Saturday is Kentucky's first 'Maple Syrup Day' and many local producers will be highlighted
The Kentucky Maple Syrup Association is a group you may not know a lot about. Their name is fairly self-explanatory, but what they do is much more than make maple syrup.
In the two years since its founding, they have been able to make maple syrup an item judged at the Kentucky State Fair and have highlighted various maple syrup producers across the region. Feb. 1 will be Kentucky's first-ever 'Maple Syrup Day', and those who have made maple syrup much more than a hobby could not be more excited.
"It's where it starts right here, the end of the line," said Seth Long, the owner of SouthDown Farms. Long and his family live in Whitesburg, on a peaceful 50-plus acre property which for a long time could not be used for extensive farming due to the mountains behind his house - but now that is different.
"Friends of ours came out one day and started pointing out all of the maple trees," he said. "When you see maple trees that means maple syrup right? In my mind it does. I never fooled around with it."
He eventually started to "fool" around with it, and now lines of tubing create a web weaving throughout his property. He is also the president of the Kentucky Maple Syrup Association. When Long first decided to tap trees, he would carry buckets full of sap down the mountain to make syrup for his family. It's a bit of a different story now.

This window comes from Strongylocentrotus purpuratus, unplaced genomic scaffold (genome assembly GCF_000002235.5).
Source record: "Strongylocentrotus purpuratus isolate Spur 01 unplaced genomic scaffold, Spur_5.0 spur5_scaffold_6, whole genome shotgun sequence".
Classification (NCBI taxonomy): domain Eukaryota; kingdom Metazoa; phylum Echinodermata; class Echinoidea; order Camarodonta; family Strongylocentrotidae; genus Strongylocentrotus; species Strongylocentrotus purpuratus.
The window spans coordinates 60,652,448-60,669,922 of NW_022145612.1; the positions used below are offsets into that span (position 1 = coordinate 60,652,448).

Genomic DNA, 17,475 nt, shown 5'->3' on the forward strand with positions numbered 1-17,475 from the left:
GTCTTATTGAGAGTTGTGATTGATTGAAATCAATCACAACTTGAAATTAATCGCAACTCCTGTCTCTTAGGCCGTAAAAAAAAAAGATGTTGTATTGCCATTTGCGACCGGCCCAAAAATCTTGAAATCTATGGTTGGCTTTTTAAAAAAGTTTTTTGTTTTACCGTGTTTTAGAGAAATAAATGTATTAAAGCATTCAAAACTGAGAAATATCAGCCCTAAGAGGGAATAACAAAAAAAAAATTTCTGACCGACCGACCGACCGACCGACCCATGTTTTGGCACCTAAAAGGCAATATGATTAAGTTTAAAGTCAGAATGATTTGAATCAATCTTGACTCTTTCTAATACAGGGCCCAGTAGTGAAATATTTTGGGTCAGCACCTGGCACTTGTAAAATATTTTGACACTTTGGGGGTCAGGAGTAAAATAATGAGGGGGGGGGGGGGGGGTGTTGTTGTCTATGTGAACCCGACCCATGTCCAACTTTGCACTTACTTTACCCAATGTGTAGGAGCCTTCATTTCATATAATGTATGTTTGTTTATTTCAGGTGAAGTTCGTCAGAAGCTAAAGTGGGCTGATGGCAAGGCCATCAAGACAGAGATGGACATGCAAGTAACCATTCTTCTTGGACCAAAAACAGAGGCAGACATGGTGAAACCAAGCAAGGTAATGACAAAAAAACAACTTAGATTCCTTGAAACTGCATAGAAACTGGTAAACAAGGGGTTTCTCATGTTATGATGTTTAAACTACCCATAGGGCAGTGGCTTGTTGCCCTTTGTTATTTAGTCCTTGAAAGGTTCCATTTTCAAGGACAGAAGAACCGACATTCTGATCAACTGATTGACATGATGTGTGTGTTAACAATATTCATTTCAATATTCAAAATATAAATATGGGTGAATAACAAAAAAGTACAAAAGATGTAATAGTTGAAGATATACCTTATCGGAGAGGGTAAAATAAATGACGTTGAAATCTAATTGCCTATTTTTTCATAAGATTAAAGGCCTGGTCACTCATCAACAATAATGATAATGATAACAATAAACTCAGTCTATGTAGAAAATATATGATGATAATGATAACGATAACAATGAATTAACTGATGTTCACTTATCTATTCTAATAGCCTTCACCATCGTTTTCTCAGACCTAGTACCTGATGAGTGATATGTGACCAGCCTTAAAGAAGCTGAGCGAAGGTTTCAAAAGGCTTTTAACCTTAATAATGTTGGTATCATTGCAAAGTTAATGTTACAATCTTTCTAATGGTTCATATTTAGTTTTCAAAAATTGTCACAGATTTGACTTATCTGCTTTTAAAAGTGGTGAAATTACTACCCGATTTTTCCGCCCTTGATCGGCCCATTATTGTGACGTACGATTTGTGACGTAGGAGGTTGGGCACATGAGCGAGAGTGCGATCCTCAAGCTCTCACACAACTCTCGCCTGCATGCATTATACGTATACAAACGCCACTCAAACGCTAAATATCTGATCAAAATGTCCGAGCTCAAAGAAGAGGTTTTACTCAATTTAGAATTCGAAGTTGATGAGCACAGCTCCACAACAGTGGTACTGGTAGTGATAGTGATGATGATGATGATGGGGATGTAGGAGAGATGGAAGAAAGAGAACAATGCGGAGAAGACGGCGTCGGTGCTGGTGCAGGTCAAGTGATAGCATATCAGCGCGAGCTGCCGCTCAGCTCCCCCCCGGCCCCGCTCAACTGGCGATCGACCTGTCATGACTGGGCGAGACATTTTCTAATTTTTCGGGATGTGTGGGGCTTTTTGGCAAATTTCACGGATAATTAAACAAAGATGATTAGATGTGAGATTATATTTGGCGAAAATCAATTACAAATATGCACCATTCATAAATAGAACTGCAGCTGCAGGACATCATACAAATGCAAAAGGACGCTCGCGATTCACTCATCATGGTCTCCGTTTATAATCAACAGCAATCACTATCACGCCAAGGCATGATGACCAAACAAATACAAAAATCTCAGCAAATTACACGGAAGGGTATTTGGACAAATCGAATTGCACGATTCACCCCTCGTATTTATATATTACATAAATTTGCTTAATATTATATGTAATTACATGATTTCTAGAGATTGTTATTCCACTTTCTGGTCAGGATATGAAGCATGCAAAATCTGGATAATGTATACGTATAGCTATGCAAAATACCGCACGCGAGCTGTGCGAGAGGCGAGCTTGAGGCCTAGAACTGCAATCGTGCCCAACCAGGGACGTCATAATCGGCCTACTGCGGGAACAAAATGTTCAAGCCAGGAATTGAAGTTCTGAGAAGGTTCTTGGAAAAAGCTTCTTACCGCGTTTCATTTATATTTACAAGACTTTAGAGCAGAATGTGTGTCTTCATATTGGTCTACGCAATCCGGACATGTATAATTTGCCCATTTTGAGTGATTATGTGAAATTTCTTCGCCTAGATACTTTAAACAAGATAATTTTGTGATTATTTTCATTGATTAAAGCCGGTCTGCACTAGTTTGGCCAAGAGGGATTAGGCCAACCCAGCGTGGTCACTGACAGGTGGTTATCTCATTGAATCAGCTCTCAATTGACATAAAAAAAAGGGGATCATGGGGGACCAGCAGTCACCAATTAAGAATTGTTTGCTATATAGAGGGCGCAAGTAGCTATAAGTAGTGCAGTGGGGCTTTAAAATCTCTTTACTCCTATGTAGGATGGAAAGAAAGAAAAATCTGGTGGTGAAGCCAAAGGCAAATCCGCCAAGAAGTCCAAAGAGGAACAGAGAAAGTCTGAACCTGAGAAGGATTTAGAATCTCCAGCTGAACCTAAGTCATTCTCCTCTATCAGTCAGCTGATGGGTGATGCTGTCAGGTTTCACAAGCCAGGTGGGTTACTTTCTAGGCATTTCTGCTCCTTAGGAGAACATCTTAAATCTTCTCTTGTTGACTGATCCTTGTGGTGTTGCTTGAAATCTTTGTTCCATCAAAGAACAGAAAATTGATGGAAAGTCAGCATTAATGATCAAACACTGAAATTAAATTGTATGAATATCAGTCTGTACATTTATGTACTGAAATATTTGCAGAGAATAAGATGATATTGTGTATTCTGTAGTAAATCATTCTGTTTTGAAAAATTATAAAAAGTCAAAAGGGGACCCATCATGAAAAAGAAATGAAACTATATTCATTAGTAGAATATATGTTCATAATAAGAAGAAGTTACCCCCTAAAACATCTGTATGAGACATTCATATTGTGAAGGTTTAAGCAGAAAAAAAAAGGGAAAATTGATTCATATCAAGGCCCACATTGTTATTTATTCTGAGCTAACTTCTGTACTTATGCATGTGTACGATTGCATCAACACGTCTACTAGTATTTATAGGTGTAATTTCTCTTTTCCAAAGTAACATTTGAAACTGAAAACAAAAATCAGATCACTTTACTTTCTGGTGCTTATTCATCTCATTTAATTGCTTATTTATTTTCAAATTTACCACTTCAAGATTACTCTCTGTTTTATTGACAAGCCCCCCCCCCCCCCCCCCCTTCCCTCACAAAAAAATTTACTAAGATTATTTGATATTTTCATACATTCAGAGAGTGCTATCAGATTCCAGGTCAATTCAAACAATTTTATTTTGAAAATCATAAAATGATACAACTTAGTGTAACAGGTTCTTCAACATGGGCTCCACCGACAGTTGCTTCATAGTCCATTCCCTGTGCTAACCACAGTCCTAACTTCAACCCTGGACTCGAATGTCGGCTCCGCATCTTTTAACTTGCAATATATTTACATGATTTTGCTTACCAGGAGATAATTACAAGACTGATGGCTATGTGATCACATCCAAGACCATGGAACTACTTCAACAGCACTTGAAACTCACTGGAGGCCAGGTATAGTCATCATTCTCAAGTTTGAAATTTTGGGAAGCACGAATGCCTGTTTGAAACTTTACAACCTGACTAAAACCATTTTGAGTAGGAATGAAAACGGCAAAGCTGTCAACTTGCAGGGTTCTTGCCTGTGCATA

"We're up to 300 taps in the trees here and my goal is to eventually hit 800 taps," he added.
What Long has done is tap, literally, into a resource Kentucky is rich with: maple trees.
A University of Kentucky timber study found that in Floyd County, and the counties surrounding it, there are roughly 6.9 million maple trees.
"Ready to tap today. That's dollars, that's income," Long added.
The sap flows from the mountains through his tubing to a building called the 'Sugar Shack'. The building serves as an area to boil down the sap and create syrup.
"Yeah so you know the sap comes off the mountain and into our bulk storage tank that's outside," he added.
Through a reverse osmosis filter, roughly 85 percent of that water is removed and Long's can have a much higher boiling rate. He can boil 20-25 gallons an hour, a process that could normally take more than 15 hours.
About 66 gallons of sap, make one gallon of maple syrup. As the water boils out, the wooden shack is filled with the sweet scent of maple syrup.
"A lot have never had real maple syrup. You know they had something that was maybe one percent maple syrup flavoring and corn syrup. It's so much different," Long added.
The process of making maple syrup is not new to the mountains, but it's a tradition that has been lost over time. Long thinks a comeback could provide an economic boost to the region.
"Support your local agriculture, and learn about maple syrup in Kentucky, that's our goal," he said.
The Kentucky Maple Syrup Association and the University of Kentucky Cooperative Extension are responsible for making 'Maple Syrup Day' an event in Kentucky.